Lot 342 - 1972 Austin Mini 1000 Mk. III
|Odometer reading||69,900 miles|
|Estimate||£5,000 - £6,500|
|Result||Sold - £4,760|
The Mini was made by the British Motor Corporation (BMC) and its successors from 1959 until 2000. The original is considered a British icon of the 1960s and its space-saving front-wheel drive layout allowing 80% of the area of the car's floorpan to be used for passengers and luggage influenced a generation of car makers. In 1999, the Mini was voted the second most influential car of the 20th century, behind the Ford Model T, this distinctive two-door car was designed by Sir Alec Issigonis and was manufactured at the Longbridge and Cowley plants. The Mini Mk. I had three major UK updates; the Mk. II, the Clubman and the Mk. III. Within these were a series of variations, including an estate car, a pick-up and a van. The Mini Cooper and Cooper 'S' were sportier versions that were successful as rally cars winning the Monte Carlo Rally four times from 1964 through to 1967. Initially Minis were marketed under the Austin and Morris names, as the Austin Seven and Morris Mini Minor, until Mini became a marque in its own right in 1969.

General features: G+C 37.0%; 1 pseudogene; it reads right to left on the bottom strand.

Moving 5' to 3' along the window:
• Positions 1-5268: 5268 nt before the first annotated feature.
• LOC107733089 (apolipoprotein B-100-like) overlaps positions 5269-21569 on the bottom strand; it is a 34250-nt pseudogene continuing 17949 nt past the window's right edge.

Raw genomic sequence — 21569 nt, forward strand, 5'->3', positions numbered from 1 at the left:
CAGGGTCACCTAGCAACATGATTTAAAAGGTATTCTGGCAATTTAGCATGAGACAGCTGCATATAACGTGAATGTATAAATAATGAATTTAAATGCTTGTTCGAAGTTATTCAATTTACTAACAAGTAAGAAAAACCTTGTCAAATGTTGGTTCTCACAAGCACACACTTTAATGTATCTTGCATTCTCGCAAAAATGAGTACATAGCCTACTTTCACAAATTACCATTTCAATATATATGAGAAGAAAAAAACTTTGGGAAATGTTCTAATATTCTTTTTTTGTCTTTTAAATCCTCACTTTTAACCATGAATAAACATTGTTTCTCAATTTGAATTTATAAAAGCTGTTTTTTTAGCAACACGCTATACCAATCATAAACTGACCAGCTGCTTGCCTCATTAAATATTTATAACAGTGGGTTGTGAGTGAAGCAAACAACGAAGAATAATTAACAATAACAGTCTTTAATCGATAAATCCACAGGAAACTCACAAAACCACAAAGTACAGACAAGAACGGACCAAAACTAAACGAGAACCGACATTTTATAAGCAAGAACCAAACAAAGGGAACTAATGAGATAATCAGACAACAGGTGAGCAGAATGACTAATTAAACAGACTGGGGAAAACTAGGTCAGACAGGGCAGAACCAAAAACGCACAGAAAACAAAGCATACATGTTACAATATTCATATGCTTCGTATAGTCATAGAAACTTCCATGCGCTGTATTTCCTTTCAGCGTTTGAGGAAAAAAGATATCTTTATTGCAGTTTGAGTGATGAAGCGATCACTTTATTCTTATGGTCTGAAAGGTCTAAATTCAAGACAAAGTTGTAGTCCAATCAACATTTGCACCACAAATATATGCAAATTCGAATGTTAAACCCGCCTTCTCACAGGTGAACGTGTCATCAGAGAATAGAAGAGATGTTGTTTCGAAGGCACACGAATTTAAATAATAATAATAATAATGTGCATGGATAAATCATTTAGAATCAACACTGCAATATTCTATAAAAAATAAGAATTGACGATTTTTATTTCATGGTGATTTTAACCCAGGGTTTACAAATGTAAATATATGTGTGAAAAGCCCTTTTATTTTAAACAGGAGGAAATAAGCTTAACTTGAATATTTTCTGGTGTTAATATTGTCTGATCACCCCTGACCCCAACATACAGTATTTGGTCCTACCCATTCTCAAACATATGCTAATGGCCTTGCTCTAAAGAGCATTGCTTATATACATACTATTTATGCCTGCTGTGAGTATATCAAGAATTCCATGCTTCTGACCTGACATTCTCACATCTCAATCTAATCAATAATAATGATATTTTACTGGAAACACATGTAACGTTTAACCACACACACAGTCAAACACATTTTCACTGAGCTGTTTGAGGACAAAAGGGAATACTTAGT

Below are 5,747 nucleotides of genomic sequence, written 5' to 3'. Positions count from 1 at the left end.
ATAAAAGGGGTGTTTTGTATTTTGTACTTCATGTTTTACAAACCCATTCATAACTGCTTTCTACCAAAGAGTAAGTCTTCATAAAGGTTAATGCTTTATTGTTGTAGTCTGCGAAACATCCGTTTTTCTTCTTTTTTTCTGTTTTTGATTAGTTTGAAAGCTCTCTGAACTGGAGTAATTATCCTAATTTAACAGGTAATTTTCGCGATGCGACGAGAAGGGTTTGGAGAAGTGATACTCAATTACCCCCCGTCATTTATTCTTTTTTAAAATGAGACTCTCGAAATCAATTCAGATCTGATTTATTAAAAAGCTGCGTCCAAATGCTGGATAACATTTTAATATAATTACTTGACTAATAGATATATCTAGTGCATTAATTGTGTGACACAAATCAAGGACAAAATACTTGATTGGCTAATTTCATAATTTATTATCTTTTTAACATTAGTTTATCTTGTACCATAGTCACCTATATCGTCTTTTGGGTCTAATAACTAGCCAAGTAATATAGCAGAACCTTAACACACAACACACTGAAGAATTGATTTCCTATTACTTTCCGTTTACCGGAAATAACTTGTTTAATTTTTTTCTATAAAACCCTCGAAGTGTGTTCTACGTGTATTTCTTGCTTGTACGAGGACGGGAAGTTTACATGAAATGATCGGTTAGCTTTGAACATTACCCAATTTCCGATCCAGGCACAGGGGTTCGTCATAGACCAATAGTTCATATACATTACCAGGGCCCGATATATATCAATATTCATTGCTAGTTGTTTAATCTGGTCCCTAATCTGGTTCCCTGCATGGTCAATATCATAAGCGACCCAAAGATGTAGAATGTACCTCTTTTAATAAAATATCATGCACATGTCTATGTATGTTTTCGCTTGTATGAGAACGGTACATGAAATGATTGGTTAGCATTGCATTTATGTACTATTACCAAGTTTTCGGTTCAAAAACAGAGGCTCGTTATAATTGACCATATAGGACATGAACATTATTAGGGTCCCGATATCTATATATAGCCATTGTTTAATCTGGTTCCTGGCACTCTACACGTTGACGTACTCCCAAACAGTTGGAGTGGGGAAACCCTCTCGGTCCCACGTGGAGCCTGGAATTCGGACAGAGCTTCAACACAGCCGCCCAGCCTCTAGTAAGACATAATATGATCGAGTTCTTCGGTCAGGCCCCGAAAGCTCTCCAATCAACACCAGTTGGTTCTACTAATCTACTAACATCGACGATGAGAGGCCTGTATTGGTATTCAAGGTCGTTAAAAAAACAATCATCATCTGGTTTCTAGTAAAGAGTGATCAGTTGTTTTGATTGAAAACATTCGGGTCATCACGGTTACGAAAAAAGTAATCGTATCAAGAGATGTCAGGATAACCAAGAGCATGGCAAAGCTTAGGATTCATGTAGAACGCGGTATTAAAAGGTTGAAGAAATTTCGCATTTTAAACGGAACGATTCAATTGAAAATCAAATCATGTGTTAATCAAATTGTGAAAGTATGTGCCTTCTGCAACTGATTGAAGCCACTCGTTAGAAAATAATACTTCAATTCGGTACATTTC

Originally registered on 25th January 1972, this Mini 1000 has recently been restored and presents in very good order. The red coachwork is unmarked and we are advised there are no known faults with XAM 562K. Supplied with a V5 registration document and a full year's MoT test certificate together with a comprehensive collection of invoices; Mini's have become highly desirable and sought after of late, with prices continuing to rise. Good examples such as this will always be in demand, offering classic car motoring at an affordable price.
Interested parties should satisfy themselves as to the description and condition of each lot prior to the sale. Accordingly, buyers are on notice that each vehicle is offered ‘as is/as seen’ subject to the Terms and Conditions for the auction. Buyers are advised to inspect the vehicle in person or use a professional to carry out this service. Historics will not entertain disputes over descriptions.